W)CK. Commission for Wick Man.—On the wall of Wick School is a list of thirty-nine old scholars of Mr. Kibblewhite who have joined H.M. Forces. One of them (Pte. David Beale, Welsh Guards) made the greo 1illcrifice last July. Five of them hold Ris Majesty's Commission. The last to achieve this distinction is Lieut. Thomas Beale, son of Mr. and Mrs David Bealc, of Wick, and brother of the above.. Joining np shortly after the outbreak of war, be soon be- came sergeant-instructor in the Welsh Regi- ment at Kinmel Park, North Wales, and was ultimately granted an oScer's cadetship. He ln.s now been gazetted to the North Stafford- shire Regiment.
COWBR)DGE. Vicar's Appointment.—Rev. Lemuel John Hopkin-James M.A;, Vicar of LlanMethian with Cowbridge and Welsh Saint Donats, has been appointed by the Chancellor of the Diocese of Llandaff, a surrogate for the purpose of granting marriage licenses. Doctor's Patriotism.—Dr. Hastings Torney, who for many years has carried on an extensile and important practice in Cowbridge, ha, in consequence of the shortage of doctors, relin- quished this, and proceeded to the Western battle front, where he has been called to a specially selected body of medical men. Cow- bridge will not fail to .appreciate his patriotism and self-sacrince. Lieut. Torney, an only son, has for. some time been in the firing line.
PENCOED. Locat Sotdter Wounded.—We regret to state that Sergt. Edmund Jones has been rather seri- ously wounded in the jaw. Joining the Army early in the war, Sergt. Jones was drafted into the Somerset Light Infantry, and has been at the front with his battalion for a long period. Up to recently he escaped without anything more serious than a minor injury to his knee. He is now in hospit&l in Birmingham. 9and of Hope Tea and Entertainment.—On Th'Ursdy,TrinityBand of Hope closed the session by a tea Mtd lantern lecture. The fol- lowing ladies assisted in carrying out the ar- rangemes :-Jlrs. W. H. Pickering, Mrs. Leonard Pickering, Mrs. Hiscock, Mrs. D. W. .) HoweII, Miea Wilmwt, Miss Edith Jenkins, Miss Smith, Miss Bunston, and Mr. and Mrs. Sheldon (caretakers). The lantern service in the even- ing was presided over by Mr. W. H. Pickering.' PMtcoed Cycling Fatatity.—David Williams (56), of Oak Villa, Pencoed, a plumber, em- ployed at Angelto» Asylum, was found lying dea
PORTHGAWL. Council Meet:na.—On Monday the PorthcawB Council held its first meeting of the new muni- cipal year, and adopted a rate of 3/2 in the X, which is 6d. down from the rate for the corres- ponding six months last year. At the over- seers' meeting Mr. T. James was re-elected chairman for the third time. Comments were made by the overseers on the increased demands. of the County Council.—On the motion of Mr. T. E. Deere it rate of 2/6 was ordered, which ig 2d. less than the previous rate. Local Officer Kitted.—Mr. and Mrs. AIdAna,, of South Road, Porthcawl, received news during the present week that their son, Lieut. Juan M- Aldana, had been killed iir action. BLe was a. student at Keble College, Oxford, when the. war broke out. In October he was given a com- mission in the Worcestershire Regiment, and promoted nist lieutenant the following year. the chaplain, in a letter to his parents, says: "He was greatly beloved by his men and fellow oSicers, and showed a high standard of cour- age and devotion to duty."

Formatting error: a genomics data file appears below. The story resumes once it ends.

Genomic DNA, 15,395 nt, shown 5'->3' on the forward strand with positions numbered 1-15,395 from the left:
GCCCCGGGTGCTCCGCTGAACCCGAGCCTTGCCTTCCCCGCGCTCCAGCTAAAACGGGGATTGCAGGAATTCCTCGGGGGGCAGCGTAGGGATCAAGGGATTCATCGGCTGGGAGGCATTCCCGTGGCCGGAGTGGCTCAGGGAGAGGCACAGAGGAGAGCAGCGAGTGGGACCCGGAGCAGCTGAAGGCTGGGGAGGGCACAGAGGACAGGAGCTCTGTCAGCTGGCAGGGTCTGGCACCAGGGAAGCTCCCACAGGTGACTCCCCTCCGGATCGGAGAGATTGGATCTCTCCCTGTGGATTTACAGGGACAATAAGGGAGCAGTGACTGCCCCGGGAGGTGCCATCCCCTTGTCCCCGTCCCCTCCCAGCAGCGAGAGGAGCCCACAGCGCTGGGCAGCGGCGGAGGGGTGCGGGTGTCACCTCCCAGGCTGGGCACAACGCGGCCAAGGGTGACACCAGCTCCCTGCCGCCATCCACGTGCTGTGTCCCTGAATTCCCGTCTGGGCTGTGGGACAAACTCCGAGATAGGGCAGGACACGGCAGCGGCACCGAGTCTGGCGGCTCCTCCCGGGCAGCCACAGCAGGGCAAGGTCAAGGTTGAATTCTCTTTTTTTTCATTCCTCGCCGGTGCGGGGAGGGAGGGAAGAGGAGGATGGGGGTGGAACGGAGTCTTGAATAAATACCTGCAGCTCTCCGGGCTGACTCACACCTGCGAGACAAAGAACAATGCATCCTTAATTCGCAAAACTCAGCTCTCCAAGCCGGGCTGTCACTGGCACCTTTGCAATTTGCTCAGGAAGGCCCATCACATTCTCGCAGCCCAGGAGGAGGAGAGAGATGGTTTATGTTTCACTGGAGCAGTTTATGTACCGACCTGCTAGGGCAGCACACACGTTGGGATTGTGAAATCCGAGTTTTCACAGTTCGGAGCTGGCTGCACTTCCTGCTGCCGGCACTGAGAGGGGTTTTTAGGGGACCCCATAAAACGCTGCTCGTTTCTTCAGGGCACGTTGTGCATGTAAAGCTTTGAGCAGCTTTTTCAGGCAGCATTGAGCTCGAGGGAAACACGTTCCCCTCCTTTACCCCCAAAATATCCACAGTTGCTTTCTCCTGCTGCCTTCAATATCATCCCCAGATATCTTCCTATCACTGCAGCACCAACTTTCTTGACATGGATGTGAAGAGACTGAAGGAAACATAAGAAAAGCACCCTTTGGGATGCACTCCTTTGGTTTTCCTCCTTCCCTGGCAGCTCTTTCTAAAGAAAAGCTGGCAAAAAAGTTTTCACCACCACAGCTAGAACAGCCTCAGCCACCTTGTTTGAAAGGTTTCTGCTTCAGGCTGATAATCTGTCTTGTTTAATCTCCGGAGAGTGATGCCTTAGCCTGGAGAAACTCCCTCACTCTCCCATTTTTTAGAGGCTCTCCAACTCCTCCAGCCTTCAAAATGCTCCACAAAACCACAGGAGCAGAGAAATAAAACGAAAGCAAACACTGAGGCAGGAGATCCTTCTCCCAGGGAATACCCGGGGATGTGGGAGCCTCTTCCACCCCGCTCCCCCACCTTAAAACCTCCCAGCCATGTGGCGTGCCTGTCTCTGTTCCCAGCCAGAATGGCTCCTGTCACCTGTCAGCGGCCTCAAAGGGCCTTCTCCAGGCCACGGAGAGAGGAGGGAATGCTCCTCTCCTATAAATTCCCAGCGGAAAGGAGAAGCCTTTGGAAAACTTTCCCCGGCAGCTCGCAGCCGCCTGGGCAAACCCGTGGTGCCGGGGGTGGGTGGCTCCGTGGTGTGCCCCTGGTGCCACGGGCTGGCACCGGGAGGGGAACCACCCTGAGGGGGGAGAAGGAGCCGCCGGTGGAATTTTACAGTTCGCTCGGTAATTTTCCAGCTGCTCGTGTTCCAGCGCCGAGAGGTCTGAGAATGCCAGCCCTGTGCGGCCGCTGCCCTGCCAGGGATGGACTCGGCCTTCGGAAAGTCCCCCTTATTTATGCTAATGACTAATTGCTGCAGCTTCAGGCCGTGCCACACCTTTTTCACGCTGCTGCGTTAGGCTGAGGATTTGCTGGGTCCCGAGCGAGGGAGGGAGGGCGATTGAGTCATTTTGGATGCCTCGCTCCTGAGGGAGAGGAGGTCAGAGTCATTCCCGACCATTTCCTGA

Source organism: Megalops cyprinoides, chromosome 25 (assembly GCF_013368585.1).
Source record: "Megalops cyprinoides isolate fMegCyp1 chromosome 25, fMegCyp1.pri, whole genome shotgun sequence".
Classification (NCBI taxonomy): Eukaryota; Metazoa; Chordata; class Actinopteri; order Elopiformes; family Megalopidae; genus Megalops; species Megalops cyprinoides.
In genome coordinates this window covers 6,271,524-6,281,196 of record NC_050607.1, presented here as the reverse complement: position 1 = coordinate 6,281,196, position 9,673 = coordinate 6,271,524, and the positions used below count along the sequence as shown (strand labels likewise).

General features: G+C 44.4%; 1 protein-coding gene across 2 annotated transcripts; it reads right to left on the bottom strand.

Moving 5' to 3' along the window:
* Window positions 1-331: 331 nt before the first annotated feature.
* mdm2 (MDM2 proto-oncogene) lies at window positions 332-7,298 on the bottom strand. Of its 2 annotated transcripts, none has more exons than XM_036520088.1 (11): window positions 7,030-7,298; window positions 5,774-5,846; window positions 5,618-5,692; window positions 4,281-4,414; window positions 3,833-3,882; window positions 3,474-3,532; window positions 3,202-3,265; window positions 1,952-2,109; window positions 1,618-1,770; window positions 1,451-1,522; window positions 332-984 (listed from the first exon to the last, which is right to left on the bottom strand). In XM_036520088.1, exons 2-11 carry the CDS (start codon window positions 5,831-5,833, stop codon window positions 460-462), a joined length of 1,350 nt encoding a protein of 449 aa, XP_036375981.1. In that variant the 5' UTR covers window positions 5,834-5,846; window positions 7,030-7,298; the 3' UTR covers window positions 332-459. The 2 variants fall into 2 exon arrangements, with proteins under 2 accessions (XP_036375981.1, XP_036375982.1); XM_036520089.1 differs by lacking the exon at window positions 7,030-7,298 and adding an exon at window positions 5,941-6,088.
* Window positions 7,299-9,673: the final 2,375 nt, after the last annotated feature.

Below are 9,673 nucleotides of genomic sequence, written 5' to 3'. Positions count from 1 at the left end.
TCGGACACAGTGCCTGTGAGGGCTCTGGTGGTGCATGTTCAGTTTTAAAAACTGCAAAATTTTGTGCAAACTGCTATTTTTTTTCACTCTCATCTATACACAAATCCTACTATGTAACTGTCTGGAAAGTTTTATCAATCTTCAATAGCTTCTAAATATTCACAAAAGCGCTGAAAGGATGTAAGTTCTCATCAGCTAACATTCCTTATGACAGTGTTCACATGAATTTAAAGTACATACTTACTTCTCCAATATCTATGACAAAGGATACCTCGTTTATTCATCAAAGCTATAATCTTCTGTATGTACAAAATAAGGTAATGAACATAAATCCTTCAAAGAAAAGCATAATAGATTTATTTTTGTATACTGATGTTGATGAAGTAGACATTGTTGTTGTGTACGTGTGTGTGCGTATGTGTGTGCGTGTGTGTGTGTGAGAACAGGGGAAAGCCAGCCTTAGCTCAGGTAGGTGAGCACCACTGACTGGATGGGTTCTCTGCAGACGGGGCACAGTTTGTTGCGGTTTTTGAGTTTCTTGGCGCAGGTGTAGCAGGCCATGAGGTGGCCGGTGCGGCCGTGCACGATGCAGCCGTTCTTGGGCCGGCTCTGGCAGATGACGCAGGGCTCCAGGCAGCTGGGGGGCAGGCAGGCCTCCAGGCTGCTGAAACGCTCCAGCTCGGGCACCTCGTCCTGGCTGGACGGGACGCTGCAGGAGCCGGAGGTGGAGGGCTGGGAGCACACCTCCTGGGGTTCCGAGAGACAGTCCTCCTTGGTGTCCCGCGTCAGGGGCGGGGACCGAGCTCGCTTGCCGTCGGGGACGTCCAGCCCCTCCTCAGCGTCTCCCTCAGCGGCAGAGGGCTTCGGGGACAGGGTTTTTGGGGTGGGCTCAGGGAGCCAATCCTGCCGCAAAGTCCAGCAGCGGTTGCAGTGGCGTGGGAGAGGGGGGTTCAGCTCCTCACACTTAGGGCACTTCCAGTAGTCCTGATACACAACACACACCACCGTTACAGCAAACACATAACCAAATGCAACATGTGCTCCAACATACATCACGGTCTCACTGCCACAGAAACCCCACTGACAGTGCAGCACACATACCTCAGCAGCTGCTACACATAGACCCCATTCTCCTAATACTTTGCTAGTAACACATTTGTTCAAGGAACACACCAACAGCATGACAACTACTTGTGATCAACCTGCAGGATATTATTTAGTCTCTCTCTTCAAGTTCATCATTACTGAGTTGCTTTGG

PYLE. Funerat of the Late Mr. D. M. PoweH.—The funeral took place on Monday of the la.t& Mr. Morgan Powell, of Marias Rouse, Pyle. De- ceased was the eldest son of the late Mr. and Mrs. Cwilym Powell, late of Tydra.w Farm,. Pyle. He was cashier at the Ton Phillip. Rhondda Colliery from its inception in 1900 until its transfer to the present Company in 1913. He was trustee of the Morgan's Charity,. founded by his great-uncle, the late Rev- Edward Morgan, Vicar of Syston, Leicester- shire. He was also Churchwarden of St. Mary Magdalene's Church, Kenng, under three vicars, since 1900, when he succeeded his late uncle,. Mr. William Morgan, of Marias, Pyle.—Rev. D. J. Arthur, B.A., Vicar of Pyle and Kenng,. officiated at the house and church. St. James'' Choir sang both at the house and church, and the "Dead March" was very beautifully played by the organist (Mr. A. D. Williams) at the- church. Beautiful wreaths were sent by thc, Widbw; Mr. and Mrs. Palmer and R. I. John;. Mr. Edward Jones and sister, Clevedon (counius); members of.St. Mary Magdalene Church; late oiBcials and workmen of Ton. Philip Rhondda. Colliery. The mourners were —Mrs. E. Powell (widow); Mr. and Mrs. W. B.. Loveluck (sister and brother-in-law); Mrs. C. Morgan, Marias (aunt); Messrs. William, Hop- kin, and Ivor Morgan; Misses B. L. and M. A.. Morgan; Mr. and Mrs. Robert L. Morgan; Mr. and Mrn. Rees Thomas, Kenng; Mr. George Powetl, Bridgend; Mr. Gomer Howell, Cole- brook, Cadoxton; Messrs. W. J. Loveluck, Jas. Loveluck, and Griffith Loveluck; Mr. Robert: PoweII, Southerndown; Mr. Robert John,, Church Village; Mrs. Gilbert Venables, Neath-; Mr. H. Dawkin Williams, Blackmill; Mr. Rich- ard Lewis, Skewen; Mrs. David, Hafod Halog' Faun; Mrs. Morgan Evans; Mr. T. John, junr., ComeUy (cousins), and other relatives.
NANTYFPYLLON. tnquest.—An inquest was held at CardiS on., Monday on the body of James Edward Bees (?5), collier, of Picton Terrace, Nantyffyllon, who? died colliear, t the Cardiff Hospital on April 19th. On; Tuesday after Easter he fell whilst going to. bed in the 'nouse of his niece, Mrs. Harriet Davies, Tonypandy. He was subsequently re- moved to the innrmary. Dr. Razzak attributed death to peritonitis, due to a rupturc, "which.\ was caused probably by the fall, and t&e jury returned a verdict accordingly. Officer's Death.—We much regret to announce- (on the authority of the War Omce) the deaths in action, on the 21st inst., of Captain Oscar D. morris, son of the late Mr. David Morris, of Glen View ,Picton Street, NantyNylIon. Capt. Morris was a young* man of much intellectual ability, who was to all appearances on the threshold of a promising career. Starting life ? as a j unior clerk in a colliery oSice, he soon left. that occupation, and went into business. In his spare time he took a course of correspon- dence study, matriculated,, and entered the South Wales University College. In July, 1914, he graduated as a Bachelor of Arts of the Welsh University with honours. Immediately after the outbreak of the war he joined the Army, was gazetted a second-lieutenant in the South Wales Borderers, and soon rose to the rank of captain. He left for France 12 months ago, went through the Somme offensive, and fought in the present oSen.sive on the ArraA front. The past year has been one of deep tragedy for his family. On the very day he left this country for France his father died, andj his mother died in January last. Out of the family of Bve, only two now survive, his bro- thers, Mr. Idwal Morris, now in the OScers* Training Corps, and Mr. Edgar Morris, who has served 12 months at Salonika, and is now staying at Porthcawl, having come back to thia. country to take up a commission in the Army.. \or